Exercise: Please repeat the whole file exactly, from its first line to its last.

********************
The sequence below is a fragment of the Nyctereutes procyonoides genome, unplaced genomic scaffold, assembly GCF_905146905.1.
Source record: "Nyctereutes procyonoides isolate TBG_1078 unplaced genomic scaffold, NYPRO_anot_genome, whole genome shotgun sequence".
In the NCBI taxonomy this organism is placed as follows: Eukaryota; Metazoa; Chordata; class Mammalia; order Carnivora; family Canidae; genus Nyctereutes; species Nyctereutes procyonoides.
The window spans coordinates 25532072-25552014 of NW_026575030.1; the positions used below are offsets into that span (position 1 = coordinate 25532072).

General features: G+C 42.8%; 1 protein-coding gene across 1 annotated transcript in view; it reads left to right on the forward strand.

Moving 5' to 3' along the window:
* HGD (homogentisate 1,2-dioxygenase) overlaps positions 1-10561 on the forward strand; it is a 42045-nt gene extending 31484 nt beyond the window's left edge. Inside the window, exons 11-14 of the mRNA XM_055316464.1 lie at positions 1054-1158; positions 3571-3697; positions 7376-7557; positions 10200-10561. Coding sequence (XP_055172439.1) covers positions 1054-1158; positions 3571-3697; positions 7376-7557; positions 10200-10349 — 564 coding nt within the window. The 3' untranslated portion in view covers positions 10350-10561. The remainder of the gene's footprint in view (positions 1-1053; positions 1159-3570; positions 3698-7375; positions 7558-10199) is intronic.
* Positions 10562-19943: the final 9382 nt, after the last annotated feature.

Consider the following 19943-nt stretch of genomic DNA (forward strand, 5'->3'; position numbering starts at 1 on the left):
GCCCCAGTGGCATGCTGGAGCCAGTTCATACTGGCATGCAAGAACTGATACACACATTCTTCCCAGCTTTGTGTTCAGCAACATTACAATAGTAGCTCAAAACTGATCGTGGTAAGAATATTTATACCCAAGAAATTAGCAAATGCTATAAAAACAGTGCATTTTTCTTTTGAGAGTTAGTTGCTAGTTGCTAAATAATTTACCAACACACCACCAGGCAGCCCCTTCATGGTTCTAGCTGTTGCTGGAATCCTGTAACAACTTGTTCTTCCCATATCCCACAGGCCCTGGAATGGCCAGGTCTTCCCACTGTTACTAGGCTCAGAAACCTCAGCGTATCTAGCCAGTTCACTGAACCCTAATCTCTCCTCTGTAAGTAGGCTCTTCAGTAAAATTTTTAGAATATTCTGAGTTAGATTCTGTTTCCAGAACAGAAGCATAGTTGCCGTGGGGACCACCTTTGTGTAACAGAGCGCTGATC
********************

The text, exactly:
The sequence below is a fragment of the Nyctereutes procyonoides genome, unplaced genomic scaffold, assembly GCF_905146905.1.
Source record: "Nyctereutes procyonoides isolate TBG_1078 unplaced genomic scaffold, NYPRO_anot_genome, whole genome shotgun sequence".
In the NCBI taxonomy this organism is placed as follows: Eukaryota; Metazoa; Chordata; class Mammalia; order Carnivora; family Canidae; genus Nyctereutes; species Nyctereutes procyonoides.
The window spans coordinates 25532072-25552014 of NW_026575030.1; the positions used below are offsets into that span (position 1 = coordinate 25532072).

General features: G+C 42.8%; 1 protein-coding gene across 1 annotated transcript in view; it reads left to right on the forward strand.

Moving 5' to 3' along the window:
* HGD (homogentisate 1,2-dioxygenase) overlaps positions 1-10561 on the forward strand; it is a 42045-nt gene extending 31484 nt beyond the window's left edge. Inside the window, exons 11-14 of the mRNA XM_055316464.1 lie at positions 1054-1158; positions 3571-3697; positions 7376-7557; positions 10200-10561. Coding sequence (XP_055172439.1) covers positions 1054-1158; positions 3571-3697; positions 7376-7557; positions 10200-10349 — 564 coding nt within the window. The 3' untranslated portion in view covers positions 10350-10561. The remainder of the gene's footprint in view (positions 1-1053; positions 1159-3570; positions 3698-7375; positions 7558-10199) is intronic.
* Positions 10562-19943: the final 9382 nt, after the last annotated feature.

Consider the following 19943-nt stretch of genomic DNA (forward strand, 5'->3'; position numbering starts at 1 on the left):
GCCCCAGTGGCATGCTGGAGCCAGTTCATACTGGCATGCAAGAACTGATACACACATTCTTCCCAGCTTTGTGTTCAGCAACATTACAATAGTAGCTCAAAACTGATCGTGGTAAGAATATTTATACCCAAGAAATTAGCAAATGCTATAAAAACAGTGCATTTTTCTTTTGAGAGTTAGTTGCTAGTTGCTAAATAATTTACCAACACACCACCAGGCAGCCCCTTCATGGTTCTAGCTGTTGCTGGAATCCTGTAACAACTTGTTCTTCCCATATCCCACAGGCCCTGGAATGGCCAGGTCTTCCCACTGTTACTAGGCTCAGAAACCTCAGCGTATCTAGCCAGTTCACTGAACCCTAATCTCTCCTCTGTAAGTAGGCTCTTCAGTAAAATTTTTAGAATATTCTGAGTTAGATTCTGTTTCCAGAACAGAAGCATAGTTGCCGTGGGGACCACCTTTGTGTAACAGAGCGCTGATC